November 15, 2015

A Family for Life

V’shavu  banim l’gvulam….and the sons have returned home.

We must have belted out this song dozens of times in the last few months when we hosted my daughter’s newest ‘family’ for meals.

Shlomo Katz singing this song. Our rendition is more boisterous and involves lots of clapping and cheering!

In August, Aviva left her beloved ‘adopted’ Ethiopian soldiers to assist new olim in the Garin Tzabar program.

Garin Tzabar, founded in 1991, was established to help young adults moving to Israel and joining the IDF. The new immigrants are housed on kibbutzim and in absorption centres across the country. 

They are adopted by Israeli families, given a Hebrew course and are prepared for army life by enthusiastic young soldiers. The Garin Tzabar organization proudly claims to be a “Family for Life.”

This past August, 350 olim arrived. They are between the ages of 18 to 23. Interestingly, 320 were not religious, while 30 came from a religious background. This in itself is food for thought as it may represent who today’s Zionists are. Leaving behind one’s family, language, culture and comforts is a huge step and Garin Tzabar is there to offer a soft, secure landing. 

It all started with special greetings at the airport. A day of great fanfare, dignitaries and the famous Israeli singer Idan Raichel greeted the new immigrants.

As a soldier, Aviva was assigned a group of 15 chanichim (campers) who were religious and who came from Britain, South Africa, France, Germany and the US (hmmm, no Canadians?….). Her group also included two Chabadniks who arrived complete with black hats and a passion for learning Tanya. 

After her first day, Aviva excitedly called me to say she was witnessing a new form of Zionism. I could not agree more. Despite all odds: the constant Israel bashing internationally; the wars; the terror threats; and the fearfulness of many Jews living outside of Israel, these young people came with such enthusiasm, they even inspired the Israelis they met.  

Being in their early twenties, they have chosen the ideal time to make this important move. After their army service, they will be fully fluent in Hebrew and will have acclimatized culturally. Army service seems to be a prerequisite to opportunity here in Israel.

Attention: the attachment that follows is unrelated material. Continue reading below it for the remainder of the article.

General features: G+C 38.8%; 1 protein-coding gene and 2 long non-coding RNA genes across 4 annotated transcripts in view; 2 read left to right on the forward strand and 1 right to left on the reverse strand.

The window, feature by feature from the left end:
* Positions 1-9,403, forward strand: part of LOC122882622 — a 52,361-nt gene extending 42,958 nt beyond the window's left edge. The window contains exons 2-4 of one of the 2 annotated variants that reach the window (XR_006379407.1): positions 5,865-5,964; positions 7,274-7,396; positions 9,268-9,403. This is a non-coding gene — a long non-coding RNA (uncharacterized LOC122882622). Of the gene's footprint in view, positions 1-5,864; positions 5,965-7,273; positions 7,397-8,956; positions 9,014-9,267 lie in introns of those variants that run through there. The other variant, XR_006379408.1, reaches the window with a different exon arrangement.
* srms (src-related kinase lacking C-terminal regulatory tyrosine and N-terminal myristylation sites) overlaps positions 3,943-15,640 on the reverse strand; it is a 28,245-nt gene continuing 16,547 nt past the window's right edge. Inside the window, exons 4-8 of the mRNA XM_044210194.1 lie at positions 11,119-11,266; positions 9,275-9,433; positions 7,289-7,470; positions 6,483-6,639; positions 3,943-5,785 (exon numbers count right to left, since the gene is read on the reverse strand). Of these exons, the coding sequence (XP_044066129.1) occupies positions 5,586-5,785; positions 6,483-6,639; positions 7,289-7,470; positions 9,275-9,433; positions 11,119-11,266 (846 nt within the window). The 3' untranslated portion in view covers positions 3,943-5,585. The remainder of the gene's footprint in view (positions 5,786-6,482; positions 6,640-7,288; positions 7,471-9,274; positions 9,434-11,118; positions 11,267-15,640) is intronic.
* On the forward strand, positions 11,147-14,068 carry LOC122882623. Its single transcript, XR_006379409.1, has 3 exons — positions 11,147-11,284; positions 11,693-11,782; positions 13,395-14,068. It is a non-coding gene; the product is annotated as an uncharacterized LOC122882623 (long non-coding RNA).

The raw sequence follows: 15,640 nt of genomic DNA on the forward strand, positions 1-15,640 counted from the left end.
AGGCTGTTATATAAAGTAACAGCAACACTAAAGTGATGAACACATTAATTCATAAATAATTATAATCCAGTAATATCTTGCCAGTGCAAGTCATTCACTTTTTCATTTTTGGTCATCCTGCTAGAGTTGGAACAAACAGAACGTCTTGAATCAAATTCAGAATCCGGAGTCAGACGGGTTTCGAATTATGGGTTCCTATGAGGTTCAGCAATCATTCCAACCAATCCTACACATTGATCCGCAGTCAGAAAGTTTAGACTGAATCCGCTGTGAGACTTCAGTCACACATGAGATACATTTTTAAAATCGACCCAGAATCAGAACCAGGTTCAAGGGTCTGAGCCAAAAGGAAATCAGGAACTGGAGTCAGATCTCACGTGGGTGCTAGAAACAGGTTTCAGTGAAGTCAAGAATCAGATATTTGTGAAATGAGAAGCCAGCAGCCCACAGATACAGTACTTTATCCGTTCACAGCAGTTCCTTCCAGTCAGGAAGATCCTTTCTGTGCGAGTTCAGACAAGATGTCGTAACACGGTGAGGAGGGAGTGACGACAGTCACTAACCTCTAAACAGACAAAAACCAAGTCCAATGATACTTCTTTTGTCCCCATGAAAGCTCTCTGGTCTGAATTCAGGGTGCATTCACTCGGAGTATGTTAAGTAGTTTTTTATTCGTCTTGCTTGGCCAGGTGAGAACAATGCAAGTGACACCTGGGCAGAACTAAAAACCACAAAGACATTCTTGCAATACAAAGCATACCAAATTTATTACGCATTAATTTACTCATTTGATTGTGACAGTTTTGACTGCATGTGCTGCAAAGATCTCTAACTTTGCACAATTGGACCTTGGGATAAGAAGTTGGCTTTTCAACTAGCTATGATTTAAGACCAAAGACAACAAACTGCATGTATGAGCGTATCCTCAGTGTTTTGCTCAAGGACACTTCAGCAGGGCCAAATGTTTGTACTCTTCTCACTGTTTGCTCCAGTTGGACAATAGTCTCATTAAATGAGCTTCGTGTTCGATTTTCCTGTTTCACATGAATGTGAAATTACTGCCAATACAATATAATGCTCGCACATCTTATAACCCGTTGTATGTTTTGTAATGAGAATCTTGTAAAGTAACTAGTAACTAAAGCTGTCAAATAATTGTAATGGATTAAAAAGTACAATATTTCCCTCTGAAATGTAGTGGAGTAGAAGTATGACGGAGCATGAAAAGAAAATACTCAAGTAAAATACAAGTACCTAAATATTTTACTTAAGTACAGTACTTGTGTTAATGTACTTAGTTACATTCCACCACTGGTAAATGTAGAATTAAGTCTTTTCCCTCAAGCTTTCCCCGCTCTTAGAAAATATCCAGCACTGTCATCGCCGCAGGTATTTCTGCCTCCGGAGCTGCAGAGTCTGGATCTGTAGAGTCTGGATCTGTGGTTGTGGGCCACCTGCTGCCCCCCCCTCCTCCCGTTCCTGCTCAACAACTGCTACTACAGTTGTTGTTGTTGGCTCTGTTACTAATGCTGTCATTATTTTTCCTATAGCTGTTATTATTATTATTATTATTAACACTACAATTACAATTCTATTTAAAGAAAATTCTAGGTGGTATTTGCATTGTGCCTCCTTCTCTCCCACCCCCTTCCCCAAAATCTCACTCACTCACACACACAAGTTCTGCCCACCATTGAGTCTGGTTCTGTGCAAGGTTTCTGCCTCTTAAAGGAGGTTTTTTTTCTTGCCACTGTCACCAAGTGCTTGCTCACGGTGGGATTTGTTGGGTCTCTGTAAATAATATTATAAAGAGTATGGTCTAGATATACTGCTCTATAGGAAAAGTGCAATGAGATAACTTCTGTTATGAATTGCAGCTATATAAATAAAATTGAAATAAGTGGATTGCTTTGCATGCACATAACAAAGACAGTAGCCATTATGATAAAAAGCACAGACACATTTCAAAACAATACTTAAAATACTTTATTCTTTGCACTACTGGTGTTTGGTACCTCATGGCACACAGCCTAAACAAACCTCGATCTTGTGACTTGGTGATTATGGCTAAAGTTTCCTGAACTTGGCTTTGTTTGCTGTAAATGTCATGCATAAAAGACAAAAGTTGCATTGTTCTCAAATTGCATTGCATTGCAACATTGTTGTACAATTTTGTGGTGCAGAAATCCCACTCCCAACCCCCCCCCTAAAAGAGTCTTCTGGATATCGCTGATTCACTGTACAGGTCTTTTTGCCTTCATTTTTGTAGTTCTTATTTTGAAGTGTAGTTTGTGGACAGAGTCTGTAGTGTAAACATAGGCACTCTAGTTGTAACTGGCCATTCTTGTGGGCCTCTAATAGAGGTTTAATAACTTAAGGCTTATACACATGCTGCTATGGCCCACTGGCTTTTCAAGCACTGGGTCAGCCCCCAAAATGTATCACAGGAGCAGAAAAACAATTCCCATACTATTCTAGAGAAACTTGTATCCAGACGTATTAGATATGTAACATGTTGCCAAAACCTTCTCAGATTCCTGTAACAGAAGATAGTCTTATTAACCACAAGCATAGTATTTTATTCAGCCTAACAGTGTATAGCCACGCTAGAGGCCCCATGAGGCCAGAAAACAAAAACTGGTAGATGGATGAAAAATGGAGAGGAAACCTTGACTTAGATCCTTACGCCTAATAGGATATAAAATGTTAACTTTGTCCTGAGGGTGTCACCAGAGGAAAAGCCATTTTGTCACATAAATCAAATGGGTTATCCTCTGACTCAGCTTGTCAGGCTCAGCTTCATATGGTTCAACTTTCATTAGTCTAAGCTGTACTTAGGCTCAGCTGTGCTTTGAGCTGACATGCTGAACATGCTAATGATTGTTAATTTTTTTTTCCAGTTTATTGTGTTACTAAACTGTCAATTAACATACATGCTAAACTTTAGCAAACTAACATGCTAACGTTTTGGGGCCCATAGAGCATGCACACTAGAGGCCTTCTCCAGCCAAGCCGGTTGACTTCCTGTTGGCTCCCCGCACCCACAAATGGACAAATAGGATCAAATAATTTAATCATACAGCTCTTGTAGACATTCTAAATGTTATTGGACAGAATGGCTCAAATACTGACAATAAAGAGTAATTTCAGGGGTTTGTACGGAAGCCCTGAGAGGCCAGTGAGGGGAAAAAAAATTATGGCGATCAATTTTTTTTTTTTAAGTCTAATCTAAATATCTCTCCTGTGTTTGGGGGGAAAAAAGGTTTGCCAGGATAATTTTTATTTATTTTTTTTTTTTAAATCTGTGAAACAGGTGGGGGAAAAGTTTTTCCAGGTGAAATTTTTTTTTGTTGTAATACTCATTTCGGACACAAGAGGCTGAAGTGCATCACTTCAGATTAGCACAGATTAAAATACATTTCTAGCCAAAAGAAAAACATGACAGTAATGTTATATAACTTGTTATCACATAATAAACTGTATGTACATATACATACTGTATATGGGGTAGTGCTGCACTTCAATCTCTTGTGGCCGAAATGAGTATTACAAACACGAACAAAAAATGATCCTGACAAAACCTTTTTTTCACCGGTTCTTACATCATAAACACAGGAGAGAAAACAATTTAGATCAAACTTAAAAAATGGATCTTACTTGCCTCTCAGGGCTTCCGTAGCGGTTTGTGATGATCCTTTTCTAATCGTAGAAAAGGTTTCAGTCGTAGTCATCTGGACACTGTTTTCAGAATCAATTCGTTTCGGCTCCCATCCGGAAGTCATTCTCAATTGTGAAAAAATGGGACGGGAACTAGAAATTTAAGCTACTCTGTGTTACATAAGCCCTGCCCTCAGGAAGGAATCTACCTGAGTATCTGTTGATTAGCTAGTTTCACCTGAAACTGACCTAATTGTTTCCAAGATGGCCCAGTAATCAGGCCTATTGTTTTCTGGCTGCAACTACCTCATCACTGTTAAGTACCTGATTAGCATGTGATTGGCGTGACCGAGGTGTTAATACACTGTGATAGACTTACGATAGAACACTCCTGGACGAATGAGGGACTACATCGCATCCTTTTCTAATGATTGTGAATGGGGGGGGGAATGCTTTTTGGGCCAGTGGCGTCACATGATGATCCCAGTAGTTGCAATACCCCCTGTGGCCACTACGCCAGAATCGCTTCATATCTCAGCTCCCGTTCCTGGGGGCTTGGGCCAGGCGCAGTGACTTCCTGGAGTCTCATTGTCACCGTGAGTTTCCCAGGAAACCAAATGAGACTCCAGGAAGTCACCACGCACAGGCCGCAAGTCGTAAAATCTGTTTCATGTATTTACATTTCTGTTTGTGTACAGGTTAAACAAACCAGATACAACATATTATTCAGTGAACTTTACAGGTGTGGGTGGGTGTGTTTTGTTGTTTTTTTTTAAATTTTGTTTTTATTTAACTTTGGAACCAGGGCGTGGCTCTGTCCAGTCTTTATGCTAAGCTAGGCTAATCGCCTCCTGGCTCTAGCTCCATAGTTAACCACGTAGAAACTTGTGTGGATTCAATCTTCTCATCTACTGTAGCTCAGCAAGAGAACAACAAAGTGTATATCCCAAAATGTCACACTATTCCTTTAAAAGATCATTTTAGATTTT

These Lone Soldiers were assigned to Kibbutz Ma’ale Gilboa, a sweet place set on a mountaintop in the Beit She'an Valley. The kibbutz will be this group’s home for the next three years, until they complete their army service. 

The kibbutz families were so excited about the new arrivals, they practically had to compete to gain a new recruit. They did a sort of ‘speed dating,’ inviting the olim for meals until everyone found a fit. The families will act as their new parents for the next three years.

And so the group settled into life on the kibbutz. Aviva took them to the bank, government offices, army meetings and helped sort them through the red tape and bureaucracy that just ‘is.’ She taught them Hebrew and took them on trips across the country. 

They bonded together like glue and now, three months later, they are about to leave each other to enter into service. They will be going into various units in the army and are excited to be living and serving in Israel. They have boundless energy, love and enthusiasm for their new home. They will be family to each other, their group leaders and to the kibbutz for life.

They are our heroes.  V’shavu  banim l’gvulam.

This video was made especially for this inspiring group. We wish them much success in their army service.

1 comment:

  1. Lovely photos. Warm greetings from Montreal, Canada. I wish you peace and joy!


Your comments are always welcome.